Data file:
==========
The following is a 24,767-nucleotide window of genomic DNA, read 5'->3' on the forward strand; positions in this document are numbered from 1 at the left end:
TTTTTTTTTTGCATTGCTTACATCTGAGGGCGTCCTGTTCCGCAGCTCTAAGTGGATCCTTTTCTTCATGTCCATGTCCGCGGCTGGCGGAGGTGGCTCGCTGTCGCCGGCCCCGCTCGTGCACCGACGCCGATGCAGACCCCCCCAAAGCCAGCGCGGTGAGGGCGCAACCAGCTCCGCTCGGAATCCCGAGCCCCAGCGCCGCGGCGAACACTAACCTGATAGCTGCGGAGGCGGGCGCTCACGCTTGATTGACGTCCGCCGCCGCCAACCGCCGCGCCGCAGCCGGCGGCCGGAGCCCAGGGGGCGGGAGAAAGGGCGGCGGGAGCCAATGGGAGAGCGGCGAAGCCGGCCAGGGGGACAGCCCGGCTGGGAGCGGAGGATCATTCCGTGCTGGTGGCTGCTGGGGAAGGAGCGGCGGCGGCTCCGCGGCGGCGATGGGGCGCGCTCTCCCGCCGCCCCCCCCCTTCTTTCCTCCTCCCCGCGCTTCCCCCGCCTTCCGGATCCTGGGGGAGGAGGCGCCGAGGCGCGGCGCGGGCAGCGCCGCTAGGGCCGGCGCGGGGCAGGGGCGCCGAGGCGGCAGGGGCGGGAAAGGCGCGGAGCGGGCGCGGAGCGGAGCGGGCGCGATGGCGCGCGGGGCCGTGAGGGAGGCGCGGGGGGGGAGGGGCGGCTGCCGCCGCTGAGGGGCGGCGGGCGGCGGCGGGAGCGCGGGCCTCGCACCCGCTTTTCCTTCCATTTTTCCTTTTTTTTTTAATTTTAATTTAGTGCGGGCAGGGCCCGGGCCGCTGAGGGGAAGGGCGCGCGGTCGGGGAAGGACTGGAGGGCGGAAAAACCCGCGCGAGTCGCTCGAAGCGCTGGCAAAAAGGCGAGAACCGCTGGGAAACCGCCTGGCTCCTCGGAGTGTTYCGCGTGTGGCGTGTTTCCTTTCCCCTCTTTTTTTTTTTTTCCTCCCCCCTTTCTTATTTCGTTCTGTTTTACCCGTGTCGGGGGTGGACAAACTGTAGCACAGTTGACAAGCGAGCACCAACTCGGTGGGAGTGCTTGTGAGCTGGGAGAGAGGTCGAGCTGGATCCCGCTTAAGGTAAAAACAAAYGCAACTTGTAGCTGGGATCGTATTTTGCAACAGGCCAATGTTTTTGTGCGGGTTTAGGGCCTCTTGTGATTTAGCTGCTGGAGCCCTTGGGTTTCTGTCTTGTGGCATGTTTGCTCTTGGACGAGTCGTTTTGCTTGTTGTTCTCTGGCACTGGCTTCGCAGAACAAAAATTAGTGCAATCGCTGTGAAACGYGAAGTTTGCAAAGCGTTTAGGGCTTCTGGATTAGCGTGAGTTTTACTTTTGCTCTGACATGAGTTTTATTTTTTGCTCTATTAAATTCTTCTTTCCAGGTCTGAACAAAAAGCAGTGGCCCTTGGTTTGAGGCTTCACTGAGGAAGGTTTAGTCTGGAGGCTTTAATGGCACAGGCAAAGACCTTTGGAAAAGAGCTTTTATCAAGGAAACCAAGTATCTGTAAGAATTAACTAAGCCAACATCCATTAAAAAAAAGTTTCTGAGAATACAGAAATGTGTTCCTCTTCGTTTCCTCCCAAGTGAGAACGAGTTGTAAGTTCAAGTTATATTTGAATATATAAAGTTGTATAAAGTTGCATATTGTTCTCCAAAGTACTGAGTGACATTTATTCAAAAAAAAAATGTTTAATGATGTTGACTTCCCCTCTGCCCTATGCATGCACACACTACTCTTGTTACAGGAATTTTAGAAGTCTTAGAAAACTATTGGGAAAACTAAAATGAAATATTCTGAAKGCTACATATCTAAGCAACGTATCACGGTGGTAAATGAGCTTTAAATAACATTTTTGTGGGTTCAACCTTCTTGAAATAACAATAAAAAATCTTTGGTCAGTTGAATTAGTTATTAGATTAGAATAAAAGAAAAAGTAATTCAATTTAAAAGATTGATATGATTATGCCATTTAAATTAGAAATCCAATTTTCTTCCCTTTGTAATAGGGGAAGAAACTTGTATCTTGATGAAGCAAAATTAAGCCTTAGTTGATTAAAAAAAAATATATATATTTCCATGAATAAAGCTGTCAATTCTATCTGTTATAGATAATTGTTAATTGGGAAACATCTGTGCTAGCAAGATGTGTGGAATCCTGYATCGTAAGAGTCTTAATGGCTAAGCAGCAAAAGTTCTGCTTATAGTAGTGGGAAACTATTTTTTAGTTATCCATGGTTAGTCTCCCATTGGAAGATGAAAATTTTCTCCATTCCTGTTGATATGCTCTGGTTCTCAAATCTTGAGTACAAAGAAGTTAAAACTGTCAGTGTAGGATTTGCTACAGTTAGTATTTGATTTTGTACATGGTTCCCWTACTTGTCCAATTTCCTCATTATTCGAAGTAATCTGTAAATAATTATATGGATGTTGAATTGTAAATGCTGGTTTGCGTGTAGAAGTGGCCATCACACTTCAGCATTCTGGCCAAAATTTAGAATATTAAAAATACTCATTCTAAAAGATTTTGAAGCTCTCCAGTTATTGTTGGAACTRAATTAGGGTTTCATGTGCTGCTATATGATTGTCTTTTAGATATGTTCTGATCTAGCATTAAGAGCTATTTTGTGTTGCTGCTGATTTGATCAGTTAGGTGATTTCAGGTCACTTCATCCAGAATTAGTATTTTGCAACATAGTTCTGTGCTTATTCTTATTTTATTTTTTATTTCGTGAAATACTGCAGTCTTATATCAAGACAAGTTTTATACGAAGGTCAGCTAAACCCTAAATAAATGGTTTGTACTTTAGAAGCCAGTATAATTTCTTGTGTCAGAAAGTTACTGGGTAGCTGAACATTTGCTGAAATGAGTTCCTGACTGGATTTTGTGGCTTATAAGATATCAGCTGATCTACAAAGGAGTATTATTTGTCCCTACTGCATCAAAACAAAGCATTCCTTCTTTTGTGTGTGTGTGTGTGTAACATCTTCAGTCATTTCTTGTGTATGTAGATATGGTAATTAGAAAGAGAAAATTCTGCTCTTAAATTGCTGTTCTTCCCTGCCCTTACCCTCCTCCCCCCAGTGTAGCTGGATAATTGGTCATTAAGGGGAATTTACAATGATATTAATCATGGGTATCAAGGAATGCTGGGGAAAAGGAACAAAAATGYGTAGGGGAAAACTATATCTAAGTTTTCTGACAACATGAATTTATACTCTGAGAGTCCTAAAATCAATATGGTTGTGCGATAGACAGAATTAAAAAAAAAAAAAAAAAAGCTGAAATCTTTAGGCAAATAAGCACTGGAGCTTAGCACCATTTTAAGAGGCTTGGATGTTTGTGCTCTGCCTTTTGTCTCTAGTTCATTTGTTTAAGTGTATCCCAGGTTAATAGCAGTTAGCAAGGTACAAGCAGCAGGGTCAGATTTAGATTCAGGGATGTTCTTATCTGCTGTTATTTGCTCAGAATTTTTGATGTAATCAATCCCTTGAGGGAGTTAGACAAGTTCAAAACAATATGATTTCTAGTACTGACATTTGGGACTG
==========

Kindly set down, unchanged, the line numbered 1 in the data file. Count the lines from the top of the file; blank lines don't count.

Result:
The following is a 24,767-nucleotide window of genomic DNA, read 5'->3' on the forward strand; positions in this document are numbered from 1 at the left end: